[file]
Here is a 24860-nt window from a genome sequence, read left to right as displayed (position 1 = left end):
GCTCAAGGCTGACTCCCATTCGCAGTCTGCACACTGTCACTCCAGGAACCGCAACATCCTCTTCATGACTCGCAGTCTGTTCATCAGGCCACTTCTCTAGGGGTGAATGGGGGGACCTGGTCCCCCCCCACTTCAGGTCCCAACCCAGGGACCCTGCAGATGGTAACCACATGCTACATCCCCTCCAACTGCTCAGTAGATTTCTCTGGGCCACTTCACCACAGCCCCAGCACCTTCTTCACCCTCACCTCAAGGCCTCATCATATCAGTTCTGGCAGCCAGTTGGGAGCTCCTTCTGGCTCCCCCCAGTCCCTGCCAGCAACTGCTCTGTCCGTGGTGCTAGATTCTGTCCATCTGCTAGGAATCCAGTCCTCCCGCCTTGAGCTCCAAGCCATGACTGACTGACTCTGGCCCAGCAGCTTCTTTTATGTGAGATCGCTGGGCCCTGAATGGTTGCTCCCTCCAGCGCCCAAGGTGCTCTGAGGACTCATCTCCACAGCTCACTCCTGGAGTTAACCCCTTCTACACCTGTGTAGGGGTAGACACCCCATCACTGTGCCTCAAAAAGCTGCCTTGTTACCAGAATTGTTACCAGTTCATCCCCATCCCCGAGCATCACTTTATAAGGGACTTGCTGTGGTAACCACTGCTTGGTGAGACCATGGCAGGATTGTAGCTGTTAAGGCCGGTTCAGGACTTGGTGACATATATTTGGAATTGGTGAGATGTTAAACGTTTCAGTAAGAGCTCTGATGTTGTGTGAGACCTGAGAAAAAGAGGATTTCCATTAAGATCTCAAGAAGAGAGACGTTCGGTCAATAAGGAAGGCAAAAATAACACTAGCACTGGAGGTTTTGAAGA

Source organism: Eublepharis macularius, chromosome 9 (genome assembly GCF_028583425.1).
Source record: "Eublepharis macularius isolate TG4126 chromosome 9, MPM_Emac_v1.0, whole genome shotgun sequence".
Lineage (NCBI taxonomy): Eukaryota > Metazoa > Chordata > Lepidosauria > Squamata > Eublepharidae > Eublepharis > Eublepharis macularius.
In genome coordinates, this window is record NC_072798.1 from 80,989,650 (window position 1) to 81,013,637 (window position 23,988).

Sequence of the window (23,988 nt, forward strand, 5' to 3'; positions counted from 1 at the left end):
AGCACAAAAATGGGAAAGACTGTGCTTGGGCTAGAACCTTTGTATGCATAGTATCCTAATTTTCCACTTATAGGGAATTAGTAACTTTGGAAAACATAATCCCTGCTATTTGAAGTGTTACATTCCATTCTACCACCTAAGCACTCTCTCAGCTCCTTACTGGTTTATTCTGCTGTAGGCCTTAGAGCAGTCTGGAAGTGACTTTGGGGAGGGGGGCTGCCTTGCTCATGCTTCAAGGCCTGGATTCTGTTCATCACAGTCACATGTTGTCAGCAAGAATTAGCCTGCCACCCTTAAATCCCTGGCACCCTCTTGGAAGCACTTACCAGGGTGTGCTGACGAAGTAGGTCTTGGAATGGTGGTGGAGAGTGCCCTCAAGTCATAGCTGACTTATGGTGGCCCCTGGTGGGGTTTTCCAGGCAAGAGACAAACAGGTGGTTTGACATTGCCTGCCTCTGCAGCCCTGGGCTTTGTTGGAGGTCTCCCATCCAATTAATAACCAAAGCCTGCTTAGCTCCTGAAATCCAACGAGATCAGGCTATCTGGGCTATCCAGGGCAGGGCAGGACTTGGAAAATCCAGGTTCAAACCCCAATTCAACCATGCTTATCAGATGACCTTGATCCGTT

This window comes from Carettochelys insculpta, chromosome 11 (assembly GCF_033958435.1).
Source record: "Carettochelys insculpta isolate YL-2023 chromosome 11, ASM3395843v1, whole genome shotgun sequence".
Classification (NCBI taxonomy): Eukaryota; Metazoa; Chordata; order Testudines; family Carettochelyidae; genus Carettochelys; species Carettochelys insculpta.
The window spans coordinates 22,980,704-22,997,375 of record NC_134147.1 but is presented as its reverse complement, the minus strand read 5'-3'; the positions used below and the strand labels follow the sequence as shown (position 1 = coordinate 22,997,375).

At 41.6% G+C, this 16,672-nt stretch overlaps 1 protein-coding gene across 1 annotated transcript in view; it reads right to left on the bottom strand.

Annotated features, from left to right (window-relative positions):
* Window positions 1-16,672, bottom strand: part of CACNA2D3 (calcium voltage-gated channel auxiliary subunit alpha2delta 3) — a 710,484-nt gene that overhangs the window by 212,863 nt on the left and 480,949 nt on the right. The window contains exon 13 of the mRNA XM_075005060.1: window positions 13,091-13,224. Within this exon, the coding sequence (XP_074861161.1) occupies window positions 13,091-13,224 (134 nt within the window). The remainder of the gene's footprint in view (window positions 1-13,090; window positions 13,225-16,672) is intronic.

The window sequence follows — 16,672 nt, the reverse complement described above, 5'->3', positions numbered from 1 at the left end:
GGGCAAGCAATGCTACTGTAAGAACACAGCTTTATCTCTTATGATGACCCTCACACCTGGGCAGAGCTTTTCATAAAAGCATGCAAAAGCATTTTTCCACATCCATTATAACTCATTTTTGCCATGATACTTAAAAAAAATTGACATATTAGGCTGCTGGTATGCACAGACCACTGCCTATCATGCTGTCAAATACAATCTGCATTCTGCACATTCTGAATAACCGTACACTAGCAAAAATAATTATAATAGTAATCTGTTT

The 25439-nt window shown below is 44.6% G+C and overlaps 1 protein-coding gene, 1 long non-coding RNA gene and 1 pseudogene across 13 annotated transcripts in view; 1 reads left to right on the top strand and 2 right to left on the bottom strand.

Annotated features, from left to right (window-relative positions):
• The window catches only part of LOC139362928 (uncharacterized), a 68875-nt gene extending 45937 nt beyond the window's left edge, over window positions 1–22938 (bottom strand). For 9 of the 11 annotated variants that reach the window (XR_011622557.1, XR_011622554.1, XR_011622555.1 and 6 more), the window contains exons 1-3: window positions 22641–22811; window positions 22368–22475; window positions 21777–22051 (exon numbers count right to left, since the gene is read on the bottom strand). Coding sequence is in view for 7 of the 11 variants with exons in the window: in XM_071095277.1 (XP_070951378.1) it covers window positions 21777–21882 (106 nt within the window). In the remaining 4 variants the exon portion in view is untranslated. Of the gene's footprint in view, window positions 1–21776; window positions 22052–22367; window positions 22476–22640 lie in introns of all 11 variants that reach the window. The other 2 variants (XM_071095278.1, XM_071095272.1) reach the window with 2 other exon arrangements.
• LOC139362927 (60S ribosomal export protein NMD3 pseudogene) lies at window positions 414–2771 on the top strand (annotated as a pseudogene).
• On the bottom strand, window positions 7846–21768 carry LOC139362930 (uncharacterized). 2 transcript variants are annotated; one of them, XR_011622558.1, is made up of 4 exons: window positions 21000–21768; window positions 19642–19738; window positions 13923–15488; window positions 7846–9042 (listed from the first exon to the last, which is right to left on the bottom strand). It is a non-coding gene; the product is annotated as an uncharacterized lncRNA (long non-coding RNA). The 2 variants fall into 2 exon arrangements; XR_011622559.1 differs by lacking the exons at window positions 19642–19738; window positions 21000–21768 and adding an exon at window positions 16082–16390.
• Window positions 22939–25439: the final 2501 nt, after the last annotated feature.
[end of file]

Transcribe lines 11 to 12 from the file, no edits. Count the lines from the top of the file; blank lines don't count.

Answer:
Classification (NCBI taxonomy): Eukaryota; Metazoa; Chordata; order Testudines; family Carettochelyidae; genus Carettochelys; species Carettochelys insculpta.
The window spans coordinates 22,980,704-22,997,375 of record NC_134147.1 but is presented as its reverse complement, the minus strand read 5'-3'; the positions used below and the strand labels follow the sequence as shown (position 1 = coordinate 22,997,375).